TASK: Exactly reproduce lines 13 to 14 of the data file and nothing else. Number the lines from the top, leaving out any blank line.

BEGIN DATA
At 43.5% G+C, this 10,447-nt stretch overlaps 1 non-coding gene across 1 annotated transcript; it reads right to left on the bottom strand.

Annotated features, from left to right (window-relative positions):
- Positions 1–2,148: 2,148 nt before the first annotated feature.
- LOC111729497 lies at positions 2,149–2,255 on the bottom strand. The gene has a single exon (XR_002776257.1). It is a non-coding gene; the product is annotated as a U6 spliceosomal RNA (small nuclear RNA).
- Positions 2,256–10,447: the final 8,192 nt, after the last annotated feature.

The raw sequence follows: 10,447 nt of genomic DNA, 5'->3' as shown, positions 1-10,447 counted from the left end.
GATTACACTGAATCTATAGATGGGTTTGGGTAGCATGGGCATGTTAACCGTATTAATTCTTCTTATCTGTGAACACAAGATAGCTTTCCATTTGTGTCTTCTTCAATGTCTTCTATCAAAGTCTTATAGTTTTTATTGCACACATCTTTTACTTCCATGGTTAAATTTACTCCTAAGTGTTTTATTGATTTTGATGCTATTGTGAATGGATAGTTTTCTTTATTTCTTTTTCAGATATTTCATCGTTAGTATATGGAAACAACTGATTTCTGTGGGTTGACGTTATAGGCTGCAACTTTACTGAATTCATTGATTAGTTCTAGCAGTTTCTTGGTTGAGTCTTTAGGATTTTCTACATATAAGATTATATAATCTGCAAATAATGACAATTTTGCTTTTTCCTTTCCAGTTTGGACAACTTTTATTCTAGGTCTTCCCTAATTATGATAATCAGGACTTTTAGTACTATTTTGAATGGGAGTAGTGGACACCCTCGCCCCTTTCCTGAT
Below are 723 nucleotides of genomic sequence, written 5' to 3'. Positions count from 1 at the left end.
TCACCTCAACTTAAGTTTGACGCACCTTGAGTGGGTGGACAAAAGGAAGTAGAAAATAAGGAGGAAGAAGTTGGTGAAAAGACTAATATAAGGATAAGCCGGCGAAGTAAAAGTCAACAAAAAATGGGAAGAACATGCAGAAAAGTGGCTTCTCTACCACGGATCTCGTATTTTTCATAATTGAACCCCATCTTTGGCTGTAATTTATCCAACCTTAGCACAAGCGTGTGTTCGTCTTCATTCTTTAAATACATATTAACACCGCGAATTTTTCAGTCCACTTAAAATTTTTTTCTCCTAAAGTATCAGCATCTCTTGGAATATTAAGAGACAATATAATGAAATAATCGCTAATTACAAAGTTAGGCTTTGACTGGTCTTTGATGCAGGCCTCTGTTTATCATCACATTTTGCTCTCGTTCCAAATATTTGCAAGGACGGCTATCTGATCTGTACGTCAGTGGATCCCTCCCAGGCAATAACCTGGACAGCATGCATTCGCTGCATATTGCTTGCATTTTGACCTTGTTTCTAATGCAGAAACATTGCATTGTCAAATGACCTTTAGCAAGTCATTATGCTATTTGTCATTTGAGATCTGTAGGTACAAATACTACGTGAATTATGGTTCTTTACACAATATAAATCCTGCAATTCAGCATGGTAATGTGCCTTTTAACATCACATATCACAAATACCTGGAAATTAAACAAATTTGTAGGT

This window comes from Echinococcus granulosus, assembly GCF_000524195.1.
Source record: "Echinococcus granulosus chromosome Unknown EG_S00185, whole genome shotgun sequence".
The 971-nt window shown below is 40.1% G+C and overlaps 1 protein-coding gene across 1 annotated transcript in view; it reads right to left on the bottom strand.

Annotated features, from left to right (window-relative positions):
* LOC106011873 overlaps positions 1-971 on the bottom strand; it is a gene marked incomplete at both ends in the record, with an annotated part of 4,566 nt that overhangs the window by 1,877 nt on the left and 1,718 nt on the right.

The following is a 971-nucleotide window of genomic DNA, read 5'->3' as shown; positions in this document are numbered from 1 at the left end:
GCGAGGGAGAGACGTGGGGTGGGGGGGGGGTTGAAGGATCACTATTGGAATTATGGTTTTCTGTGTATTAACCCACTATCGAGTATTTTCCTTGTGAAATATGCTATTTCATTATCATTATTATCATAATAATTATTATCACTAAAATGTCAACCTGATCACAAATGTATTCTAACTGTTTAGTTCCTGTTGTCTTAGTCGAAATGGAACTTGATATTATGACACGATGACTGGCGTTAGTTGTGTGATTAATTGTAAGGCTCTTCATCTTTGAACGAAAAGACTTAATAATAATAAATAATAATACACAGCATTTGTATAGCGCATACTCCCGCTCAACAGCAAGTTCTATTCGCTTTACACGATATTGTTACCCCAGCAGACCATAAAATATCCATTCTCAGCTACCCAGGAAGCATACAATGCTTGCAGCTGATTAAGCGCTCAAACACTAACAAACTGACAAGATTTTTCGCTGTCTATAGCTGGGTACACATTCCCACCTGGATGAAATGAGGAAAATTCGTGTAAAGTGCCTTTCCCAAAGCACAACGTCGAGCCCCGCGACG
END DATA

Annotated features, from left to right (window-relative positions):
* LOC106011873 overlaps positions 1-971 on the bottom strand; it is a gene marked incomplete at both ends in the record, with an annotated part of 4,566 nt that overhangs the window by 1,877 nt on the left and 1,718 nt on the right.